With regards to “motivational speaking”, I’m little skeptic. So, imagine my surprise when I discovered that regularly watching motivational videos had a significant influence on my life. There’s nothing scientific concerning this experiment. It’s the concept of anecdotal. It’s my own singular experience, placed in the context of an quite busy lifestyle. I can’t guarantee that the impact of the videos that I describe to you below will have a similar impact on your daily life. I can only testify to how my own life has changed after adopting this one daily habit.
Every day, in my drive into work, I would personally launch random motivational video #1 and pay attention to it during my forty-minute drive. The motivational videos were typically 5 to 7 minutes each. The precious lesson from your lives of achievers is because they chip away at their mental blocks more consistently than others. Ten TED Talks underscore one simple thing – it’s all within the mind.
Next, during lunchtime, I would personally slip on some headphones and tune in to another random 5-minute motivational video #2. Finally, on my own drive back home after the morning, I might randomly select motivational video #3. In the beginning, I found the schedule hard to keep. I’m normally an extremely busy and driven person because it is, so remembering to listen or watch another video wasn’t always easy. However, in just the first few days, I began noticing some fascinating, almost unnerving, alterations in myself.
How can you feel about motivational videos? You may think that they’re nothing more than glorified, digital pep rallies where overly optimistic people preach empty words of success, victory, and ultimately happiness. The thing that I never might have expected relating to this experience had not been the fact that the motivational videos appeared to give me more energy and more drive on a daily basis – that’s predictable. What wasn’t predictable was that accomplishing this experiment would change the entire focus of my entire life.
As opposed to you going through each video channel on YouTube, we thought we’d ease the responsibility and recommend several choice clips that will explain how to boost your productivity. Because I paid awareness of all the speakers in these videos, I started exploring at my well being a little more – at the things I took for granted; in the habits I’d formed for comfort instead of my dreams; and also at the choices I had made for the wrong reasons.
It absolutely was during a long hike one day (using a motivational video playing inside my headset) when the realization finally hit me. Up to that day, I’d been making choices according to what all others may think of me. I chose engineering rather than writing, because my family convinced me that centering on money first would let me focus on my dreams later. I chose a long term goal of management at my job, instead of a long term goal that would cause me to truly happy. Then the next questions to ponder came along, through these sessions of paying attention to motivational videos:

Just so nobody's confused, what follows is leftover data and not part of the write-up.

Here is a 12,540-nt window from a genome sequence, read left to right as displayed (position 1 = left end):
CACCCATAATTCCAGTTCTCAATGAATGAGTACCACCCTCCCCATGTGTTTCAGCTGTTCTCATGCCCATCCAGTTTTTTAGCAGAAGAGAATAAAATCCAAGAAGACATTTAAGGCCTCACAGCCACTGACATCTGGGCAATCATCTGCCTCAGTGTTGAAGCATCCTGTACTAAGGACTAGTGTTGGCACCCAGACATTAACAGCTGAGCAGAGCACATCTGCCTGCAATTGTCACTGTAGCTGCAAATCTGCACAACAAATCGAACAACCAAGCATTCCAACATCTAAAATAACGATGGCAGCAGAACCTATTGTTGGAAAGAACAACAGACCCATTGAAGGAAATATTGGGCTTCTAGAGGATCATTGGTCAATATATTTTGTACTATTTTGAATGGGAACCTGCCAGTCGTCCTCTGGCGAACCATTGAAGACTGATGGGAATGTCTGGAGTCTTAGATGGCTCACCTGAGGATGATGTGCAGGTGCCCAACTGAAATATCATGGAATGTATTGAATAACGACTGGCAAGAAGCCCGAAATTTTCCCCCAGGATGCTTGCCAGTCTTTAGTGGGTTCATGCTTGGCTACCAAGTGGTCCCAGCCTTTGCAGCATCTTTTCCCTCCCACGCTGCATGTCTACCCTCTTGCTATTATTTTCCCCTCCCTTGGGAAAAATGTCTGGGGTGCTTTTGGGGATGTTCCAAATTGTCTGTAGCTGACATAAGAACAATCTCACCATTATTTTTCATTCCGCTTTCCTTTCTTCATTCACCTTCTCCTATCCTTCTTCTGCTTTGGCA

What things do you want to be remembered for? Should you knew you weren’t likely to be here tomorrow, would you be making choices and going to a job you hate simply because you’re fearful of what might happen later should you pursue your dreams today? I’d been working my entire life – working more hours each day than most people – simply to survive; to get out of debt, to keep my head above mounting medical bills, to give our family a better life, and also to hopefully leave something to my children when I’m gone.
There is one motivational quote from Les Brown that struck me like a ton of bricks – it’s something which I’ll never forget: “The graveyard is the richest place on earth, since it is here that you will discover all the hopes and dreams that have been never fulfilled, the books which were never written, the songs that were never sung, the inventions which were never shared, the cures which were never discovered, all because someone was too afraid to consider that first step, keep with the problem, or determined to undertake their dream.” So, that was as soon as of realization. But did it materialize into anything real?
Truth be told, it had been only on Week 2 of this experiment that I started noticing actual, physical variations in my well being. I’m uncertain if it was the larger vitality that the videos gave me each morning, however for mnrdud strange reason, I had dropped ten pounds inside the first couple of weeks with this experiment.
Somewhere in this second week, once I had presented those key life dreams, I sat down and took a good look at my to-do list and my long term plans. My previous list had things such as starting 4-5 businesses that I believed makes lots of money. My new list looked entirely different – and rather than starting off focusing on money, I dedicated to whether or not I imagined myself being happy in 10-20 years if these new dreams were successful.
A Few Things I realized was rather shocking – I ended up being deleting almost all of my past so-called “dreams”. Why was I so centered on generating money, after learning throughout my well being that earning more income has never been enough – that I always needed more? Instead of surviving, my new focus – and my new daily goals and to-do lists – would be focused not on surviving, but on thriving; being happy today, because we’re not guaranteed to have tomorrow. Nobody is guaranteed tomorrow. Today is all you actually have – right now, this moment, is what you need to assist. So, every moment needs to be your very best; not lived in the fear of a future with insufficient, but lived with the belief that should you whatever you love today, tomorrow your life is going to be greater than you imagined possible.